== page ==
The DNI report amounted to a compendium of reasons to suspect that Russia was the source of the information – built largely on the argument that Russia had a motive for doing so because of its disdain for Democratic nominee Clinton and the potential for friendlier relations with Republican nominee Trump.
But the case, as presented, is one-sided and lacks any actual proof. Further, the continued use of the word “assesses” – as in the U.S. intelligence community “assesses” that Russia is guilty – suggests that the underlying classified information also may be less than conclusive because, in intelligence-world-speak, “assesses” often means “guesses.”
The DNI report admits as much, saying, “Judgments are not intended to imply that we have proof that shows something to be a fact. Assessments are based on collected information, which is often incomplete or fragmentary, as well as logic, argumentation, and precedents.”
But the report’s assessment is more than just a reasonable judgment based on a body of incomplete information. It is tendentious in that it only lays out the case for believing in Russia’s guilt, not reasons for doubting that guilt.
Read the complete piece here.
And last but not least, military blogger Moon of Alabama has pointed out that even members of the usual crowd of “let’s hate evil Russia” pundits have admitted the paltriness of the report’s substance, including Julia Ioffe who tweeted:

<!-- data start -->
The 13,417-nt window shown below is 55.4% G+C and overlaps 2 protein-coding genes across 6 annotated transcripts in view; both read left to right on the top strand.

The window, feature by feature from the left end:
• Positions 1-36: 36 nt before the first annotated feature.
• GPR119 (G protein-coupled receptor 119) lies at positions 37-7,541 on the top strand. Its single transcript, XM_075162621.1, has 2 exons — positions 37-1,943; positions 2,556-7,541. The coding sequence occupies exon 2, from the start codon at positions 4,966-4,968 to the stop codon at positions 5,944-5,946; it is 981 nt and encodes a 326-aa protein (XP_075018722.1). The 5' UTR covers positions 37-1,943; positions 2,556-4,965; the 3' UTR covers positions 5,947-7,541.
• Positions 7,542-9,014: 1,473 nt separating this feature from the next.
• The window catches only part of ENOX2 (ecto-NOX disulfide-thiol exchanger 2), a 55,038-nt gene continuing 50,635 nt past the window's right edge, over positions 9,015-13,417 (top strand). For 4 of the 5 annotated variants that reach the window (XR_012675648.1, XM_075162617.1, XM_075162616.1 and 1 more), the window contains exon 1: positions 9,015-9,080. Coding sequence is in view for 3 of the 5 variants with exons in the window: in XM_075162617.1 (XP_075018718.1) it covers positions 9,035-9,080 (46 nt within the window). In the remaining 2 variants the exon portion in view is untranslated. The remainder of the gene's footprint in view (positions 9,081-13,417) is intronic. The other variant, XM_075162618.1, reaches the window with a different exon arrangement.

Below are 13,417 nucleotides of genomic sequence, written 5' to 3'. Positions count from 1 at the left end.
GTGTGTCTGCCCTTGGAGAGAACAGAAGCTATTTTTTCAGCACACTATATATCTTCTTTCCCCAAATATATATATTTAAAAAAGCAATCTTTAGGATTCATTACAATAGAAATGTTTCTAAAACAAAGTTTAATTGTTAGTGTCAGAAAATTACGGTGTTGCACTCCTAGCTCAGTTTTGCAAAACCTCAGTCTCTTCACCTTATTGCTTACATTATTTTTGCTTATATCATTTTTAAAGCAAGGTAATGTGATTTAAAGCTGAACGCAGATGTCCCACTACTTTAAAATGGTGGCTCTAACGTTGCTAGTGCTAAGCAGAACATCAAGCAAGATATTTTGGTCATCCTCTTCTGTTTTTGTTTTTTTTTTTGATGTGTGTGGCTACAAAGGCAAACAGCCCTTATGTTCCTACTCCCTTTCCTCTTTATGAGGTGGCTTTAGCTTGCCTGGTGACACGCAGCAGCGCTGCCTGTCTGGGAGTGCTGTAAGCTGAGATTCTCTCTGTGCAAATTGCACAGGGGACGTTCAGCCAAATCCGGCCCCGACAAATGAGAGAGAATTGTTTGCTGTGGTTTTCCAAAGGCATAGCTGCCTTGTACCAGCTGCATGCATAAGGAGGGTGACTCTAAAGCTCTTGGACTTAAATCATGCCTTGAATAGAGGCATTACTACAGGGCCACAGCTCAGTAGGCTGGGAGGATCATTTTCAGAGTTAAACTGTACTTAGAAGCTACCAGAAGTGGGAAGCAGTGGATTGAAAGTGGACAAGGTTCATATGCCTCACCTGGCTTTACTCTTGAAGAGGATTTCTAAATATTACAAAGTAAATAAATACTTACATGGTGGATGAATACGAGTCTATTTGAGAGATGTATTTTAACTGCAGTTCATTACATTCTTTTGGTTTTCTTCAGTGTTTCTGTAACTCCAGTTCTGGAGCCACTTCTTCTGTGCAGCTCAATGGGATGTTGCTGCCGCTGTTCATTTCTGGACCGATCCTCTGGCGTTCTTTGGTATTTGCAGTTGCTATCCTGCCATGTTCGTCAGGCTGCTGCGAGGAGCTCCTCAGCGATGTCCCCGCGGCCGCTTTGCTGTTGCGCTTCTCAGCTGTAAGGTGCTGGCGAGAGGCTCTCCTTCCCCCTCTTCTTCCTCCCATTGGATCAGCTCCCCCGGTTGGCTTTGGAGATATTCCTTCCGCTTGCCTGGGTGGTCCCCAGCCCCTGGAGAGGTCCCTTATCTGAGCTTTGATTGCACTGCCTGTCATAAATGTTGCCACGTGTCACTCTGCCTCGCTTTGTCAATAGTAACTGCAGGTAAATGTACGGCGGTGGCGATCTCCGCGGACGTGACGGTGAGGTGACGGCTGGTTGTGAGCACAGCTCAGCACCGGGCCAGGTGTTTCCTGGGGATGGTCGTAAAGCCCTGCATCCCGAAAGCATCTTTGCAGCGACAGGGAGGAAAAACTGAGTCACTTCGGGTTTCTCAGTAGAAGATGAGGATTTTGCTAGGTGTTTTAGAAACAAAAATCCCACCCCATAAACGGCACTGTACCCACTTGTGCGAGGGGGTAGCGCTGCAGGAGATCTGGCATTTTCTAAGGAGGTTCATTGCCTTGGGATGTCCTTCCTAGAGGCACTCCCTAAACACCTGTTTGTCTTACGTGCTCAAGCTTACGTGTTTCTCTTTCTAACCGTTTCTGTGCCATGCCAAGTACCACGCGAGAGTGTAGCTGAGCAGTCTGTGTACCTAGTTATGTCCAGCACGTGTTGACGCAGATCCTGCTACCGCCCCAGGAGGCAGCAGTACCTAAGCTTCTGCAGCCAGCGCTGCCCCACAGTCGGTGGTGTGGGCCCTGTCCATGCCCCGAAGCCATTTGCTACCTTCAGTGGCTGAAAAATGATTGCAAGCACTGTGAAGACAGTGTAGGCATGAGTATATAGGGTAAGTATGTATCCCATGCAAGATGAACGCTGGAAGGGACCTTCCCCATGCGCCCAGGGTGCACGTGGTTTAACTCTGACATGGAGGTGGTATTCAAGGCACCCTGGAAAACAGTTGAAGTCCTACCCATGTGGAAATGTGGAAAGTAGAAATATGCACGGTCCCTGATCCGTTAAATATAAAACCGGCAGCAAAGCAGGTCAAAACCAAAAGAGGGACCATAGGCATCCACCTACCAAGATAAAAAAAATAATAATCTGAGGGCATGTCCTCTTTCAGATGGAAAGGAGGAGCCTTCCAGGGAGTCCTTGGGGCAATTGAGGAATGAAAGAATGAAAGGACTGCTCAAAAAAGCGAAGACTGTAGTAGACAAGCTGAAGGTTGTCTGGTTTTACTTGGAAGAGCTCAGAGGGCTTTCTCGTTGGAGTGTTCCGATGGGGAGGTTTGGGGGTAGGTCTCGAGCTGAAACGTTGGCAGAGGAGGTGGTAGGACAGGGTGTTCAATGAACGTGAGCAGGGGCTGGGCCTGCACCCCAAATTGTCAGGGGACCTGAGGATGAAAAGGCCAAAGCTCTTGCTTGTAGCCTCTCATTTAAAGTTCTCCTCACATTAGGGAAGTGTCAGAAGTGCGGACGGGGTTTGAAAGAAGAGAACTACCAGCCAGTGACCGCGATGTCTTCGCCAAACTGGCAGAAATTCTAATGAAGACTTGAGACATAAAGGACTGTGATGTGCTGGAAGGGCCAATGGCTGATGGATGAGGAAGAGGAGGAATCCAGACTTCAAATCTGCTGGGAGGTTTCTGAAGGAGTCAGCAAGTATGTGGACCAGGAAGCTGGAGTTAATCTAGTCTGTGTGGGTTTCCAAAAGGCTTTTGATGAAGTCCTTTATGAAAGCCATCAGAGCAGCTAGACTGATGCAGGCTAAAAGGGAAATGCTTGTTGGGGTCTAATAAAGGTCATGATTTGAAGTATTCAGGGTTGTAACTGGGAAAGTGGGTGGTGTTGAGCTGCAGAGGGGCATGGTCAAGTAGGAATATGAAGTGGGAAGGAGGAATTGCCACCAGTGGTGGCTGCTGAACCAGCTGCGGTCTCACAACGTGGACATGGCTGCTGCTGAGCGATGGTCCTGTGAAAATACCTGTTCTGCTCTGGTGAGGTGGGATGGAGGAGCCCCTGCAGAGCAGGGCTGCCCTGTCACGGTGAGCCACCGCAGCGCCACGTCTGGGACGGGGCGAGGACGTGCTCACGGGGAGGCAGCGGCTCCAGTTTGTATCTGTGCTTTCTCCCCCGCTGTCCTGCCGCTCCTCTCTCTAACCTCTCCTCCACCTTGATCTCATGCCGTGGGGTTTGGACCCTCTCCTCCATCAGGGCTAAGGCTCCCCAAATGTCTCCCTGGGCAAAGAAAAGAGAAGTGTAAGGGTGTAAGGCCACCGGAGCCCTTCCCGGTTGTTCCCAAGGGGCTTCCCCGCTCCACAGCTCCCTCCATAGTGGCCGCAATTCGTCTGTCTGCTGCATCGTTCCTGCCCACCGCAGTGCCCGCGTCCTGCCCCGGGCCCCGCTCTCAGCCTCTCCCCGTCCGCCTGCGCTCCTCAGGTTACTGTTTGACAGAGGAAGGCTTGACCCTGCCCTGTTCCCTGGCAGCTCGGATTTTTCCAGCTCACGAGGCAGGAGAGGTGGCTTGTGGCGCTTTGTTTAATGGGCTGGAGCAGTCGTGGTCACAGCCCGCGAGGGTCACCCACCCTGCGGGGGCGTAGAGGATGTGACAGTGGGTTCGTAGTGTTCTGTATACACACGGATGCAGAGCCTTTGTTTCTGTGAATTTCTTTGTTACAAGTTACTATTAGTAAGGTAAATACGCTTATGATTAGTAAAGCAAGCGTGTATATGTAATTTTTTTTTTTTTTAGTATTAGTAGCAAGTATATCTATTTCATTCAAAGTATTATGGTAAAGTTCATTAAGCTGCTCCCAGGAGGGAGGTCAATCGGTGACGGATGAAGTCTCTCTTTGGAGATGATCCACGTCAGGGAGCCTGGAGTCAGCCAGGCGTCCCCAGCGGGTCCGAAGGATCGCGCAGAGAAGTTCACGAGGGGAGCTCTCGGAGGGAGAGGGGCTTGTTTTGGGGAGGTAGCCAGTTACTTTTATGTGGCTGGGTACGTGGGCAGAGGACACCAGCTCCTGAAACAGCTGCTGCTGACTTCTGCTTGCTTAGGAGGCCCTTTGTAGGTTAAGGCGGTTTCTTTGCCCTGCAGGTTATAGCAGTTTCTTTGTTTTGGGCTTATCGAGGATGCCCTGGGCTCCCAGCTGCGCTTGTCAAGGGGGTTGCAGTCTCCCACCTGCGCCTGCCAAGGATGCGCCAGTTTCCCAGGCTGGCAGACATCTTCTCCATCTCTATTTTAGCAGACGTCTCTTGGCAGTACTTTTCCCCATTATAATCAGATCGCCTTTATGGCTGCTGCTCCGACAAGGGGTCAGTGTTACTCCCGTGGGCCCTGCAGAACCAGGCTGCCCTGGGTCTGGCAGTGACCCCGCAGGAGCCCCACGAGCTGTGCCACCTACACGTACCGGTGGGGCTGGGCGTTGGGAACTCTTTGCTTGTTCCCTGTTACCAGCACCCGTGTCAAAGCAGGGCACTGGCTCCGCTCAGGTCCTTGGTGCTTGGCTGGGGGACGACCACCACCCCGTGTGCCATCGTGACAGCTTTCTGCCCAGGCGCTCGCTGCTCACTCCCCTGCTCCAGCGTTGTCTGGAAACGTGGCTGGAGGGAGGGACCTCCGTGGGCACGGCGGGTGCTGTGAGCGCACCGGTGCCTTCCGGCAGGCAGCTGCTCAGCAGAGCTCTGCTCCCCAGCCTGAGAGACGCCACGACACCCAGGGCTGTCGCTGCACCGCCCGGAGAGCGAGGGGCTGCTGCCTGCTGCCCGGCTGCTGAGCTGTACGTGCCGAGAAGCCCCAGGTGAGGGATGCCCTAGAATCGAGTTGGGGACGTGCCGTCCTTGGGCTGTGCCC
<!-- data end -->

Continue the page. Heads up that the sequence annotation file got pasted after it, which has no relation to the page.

It’s hard to tell if the thinness of the
#hacking report is because the proof is qualified, or because the proof doesn’t exist.
When you lost even Julia Ioffe on your anti-Russian issue …
Clapper as DNI and Brennan as CIA chief should have been fired years ago. They will both be gone by January 20. The Intelligence Community will remember them as the chief-authors of this devastating failure.
A stunning new exposé published today in The Intercept about the elite military unit SEAL Team 6 reveals a darker side of the group best known for killing Osama bin Laden. National security reporter Matthew Cole spent two years investigating accounts of ghastly atrocities committed by members of the unit, including mutilating corpses, skinnings and attempted beheadings. According to sources, senior command staff were aware of the misconduct but did little to stop it—and often helped to cover it up.